The Houseplant Renaissance Is In Full Swing...

...and this greenery isn’t just fashionable, it’s good for your health, says interiors journalist Sharon Dale

I’m old enough to remember the 1970s when the average living room was a riot of pattern and crazy colour combinations along with various must-have accessories, including a tropical fish tank, onyx ashtray on a stand and plants.
Plants were everywhere: in little pots on the window sill, on shelves, in corners, dangling from the ceiling in macramé holders and centre stage on the sideboard.
I’m not sure where they all went but by the 1990s most homes were devoid of greenery. Fashion had killed off houseplants and now it has revived them, which is excellent news.

Houseplants are the height of fashion. The wire stools are from
Plants add feel-good factor to a property and how do I know this? I visit lots and lots of homes as part of my job and the ones that have real plants in them feel better and somehow more alive.
Not only that, in return for being fed and watered, they clean up the air in your home.  Scientists, including an esteemed team at NASA, have proved that houseplants are good for our health. They help release oxygen and remove harmful toxins from the air, including carbon dioxide and chemicals found in furniture, cleaning products and paint.
They also make us feel less stressed, boost energy levels and make us happier and more creative. Greenery increases the humidity in our dry, centrally-heated homes, where the desert-like conditions irritate our noses and throats, making us more susceptible to viruses.
However, before you rush out and invest, do some research and remember that these living things need TLC. Some like a lot of water, others don’t. Some will wilt in direct sunlight and others will be killed off by draughts.
The effort this entails is well worthwhile for the reasons mentioned and for those who love interiors plants offer a host of design possibilities. Check out Pinterest for some great ideas or for inspiration read Igor Josifovic and Judith de Graaff’s book Urban Jungle: Living and Styling with Plants, published by Calwey.

These tall plants add height and interest. Rug from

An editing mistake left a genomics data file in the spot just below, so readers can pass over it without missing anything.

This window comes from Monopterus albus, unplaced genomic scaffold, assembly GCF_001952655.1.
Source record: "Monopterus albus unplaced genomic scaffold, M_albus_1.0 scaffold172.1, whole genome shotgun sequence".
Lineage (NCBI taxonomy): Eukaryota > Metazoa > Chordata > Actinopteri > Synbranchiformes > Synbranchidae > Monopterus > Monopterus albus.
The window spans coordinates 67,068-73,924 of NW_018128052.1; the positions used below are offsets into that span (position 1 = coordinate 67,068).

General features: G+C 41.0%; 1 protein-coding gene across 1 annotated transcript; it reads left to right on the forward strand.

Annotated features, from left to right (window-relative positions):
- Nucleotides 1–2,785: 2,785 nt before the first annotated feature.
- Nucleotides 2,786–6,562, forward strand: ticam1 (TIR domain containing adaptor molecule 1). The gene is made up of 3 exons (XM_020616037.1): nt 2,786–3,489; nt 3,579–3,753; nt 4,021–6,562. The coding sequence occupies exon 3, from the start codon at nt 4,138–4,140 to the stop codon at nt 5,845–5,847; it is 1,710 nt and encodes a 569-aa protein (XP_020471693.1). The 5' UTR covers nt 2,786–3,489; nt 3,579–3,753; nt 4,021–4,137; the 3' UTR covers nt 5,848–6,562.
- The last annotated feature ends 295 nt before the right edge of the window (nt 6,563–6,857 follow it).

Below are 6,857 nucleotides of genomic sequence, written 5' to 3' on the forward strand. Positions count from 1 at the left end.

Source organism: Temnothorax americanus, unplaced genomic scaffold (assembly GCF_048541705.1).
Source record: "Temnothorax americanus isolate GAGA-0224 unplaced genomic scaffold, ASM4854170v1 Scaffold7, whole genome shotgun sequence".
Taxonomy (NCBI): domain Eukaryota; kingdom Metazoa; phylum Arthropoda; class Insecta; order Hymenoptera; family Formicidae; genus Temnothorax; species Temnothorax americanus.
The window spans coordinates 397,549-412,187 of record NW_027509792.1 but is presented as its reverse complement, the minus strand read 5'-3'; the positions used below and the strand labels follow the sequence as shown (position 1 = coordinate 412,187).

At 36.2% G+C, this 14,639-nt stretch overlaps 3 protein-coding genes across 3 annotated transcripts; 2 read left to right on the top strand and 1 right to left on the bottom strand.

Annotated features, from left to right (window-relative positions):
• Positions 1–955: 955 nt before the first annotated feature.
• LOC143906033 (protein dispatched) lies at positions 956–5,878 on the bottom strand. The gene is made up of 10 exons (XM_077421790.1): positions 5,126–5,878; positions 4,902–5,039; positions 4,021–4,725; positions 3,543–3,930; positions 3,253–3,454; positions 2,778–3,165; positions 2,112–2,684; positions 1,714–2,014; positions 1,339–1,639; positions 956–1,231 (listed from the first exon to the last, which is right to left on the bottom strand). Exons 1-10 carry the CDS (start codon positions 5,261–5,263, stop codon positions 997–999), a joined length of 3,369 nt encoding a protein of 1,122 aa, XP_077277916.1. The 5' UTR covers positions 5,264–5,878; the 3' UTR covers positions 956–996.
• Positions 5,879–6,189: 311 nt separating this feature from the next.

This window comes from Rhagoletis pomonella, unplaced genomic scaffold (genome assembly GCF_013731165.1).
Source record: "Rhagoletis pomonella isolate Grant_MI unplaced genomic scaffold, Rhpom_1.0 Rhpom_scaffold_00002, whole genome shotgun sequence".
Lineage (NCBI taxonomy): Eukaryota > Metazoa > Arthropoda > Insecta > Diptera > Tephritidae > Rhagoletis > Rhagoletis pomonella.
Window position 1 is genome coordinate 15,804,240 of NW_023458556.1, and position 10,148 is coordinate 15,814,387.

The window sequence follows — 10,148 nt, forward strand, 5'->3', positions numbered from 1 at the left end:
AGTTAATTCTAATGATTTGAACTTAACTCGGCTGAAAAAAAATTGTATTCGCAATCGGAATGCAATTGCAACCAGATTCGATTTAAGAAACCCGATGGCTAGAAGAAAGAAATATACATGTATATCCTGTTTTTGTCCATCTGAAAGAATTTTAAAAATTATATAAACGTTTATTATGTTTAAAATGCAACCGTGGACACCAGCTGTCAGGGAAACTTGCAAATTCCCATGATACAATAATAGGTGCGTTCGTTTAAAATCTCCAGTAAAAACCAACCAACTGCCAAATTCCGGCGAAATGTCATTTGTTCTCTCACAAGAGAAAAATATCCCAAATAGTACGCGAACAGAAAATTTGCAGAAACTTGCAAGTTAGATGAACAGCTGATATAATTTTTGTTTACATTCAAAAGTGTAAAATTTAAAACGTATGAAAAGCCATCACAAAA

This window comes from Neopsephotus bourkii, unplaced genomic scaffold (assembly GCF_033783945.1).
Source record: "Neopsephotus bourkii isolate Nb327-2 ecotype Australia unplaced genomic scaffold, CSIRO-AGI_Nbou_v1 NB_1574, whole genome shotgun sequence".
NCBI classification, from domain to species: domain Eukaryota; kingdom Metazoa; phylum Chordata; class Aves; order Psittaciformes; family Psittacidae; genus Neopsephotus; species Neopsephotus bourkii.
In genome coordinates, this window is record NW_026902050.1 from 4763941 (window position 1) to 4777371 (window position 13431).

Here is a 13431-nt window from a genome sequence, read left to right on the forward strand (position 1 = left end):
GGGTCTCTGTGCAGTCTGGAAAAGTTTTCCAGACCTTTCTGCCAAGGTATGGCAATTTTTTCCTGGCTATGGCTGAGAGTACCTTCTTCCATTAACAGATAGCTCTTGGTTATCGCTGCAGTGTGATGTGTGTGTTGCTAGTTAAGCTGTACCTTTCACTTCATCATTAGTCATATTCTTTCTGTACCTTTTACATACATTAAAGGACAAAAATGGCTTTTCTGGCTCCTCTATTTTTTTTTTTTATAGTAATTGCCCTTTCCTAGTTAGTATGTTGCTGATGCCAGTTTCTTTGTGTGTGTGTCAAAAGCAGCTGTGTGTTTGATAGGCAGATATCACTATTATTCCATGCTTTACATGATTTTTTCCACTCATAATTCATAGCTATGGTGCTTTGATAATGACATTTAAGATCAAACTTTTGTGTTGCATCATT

It features plant-filled homes owned by interior designers and bloggers and there are tips on everything from the best plants for bathrooms and how to make a terrarium to grouping plants and caring for them. I also use

Real greenery looks fabulous against this dark wall. Framed fern print from

Here are some of the most stylish and easy-to-keep houseplants.

Snake plant, aka mother in law’s tongue.

The deep and varied striations on this plant are striking and its leaves have an architectural quality. Pop it in a white pot to emphasise the colours. It’s super stylish and undemanding. You can neglect it for a couple of weeks and it will survive, which is good news if you are going on holiday. It can survive drought, low light levels and have few insect problems. Best placed in indirect light.
Areca Palm

This can grow up to eight feet so get ready to keep re-potting when necessary. However, they are easy to keep and look great as a focal point in the corner of a room or hallway. Just make sure they have plenty of light and warmth and don’t over water. They don’t like cold air.
The Spider Plant

This is almost indestructible and looks good on shelves. They don’t mind cool temperatures though prefer indirect sunlight.

 A fashionable palm and a hardy spider plant in vessels from

English Ivy

This hardy trailing plant is also perfect for shelves and is your best friend in the bathroom. Apparently, it reduces airborne fecal-matter particles. It likes to be well watered and enjoys direct sunlight.
The Boston Fern

I love this bushy plant and I know it’s hard to kill because I used to have one and it survived my benign neglect.

Boston fern in stone pot from
Rubber Plant

This is a good plant for rooms with little natural light and is very good at removing formaldehyde from the air

Very fashionable indeed. Most love the sun/natural light and can cope with a dry atmosphere. Reduce watering in winter so they have a period of rest.

Terrarium from

Publish date: 19/06/2018

Publisher: New Home Finder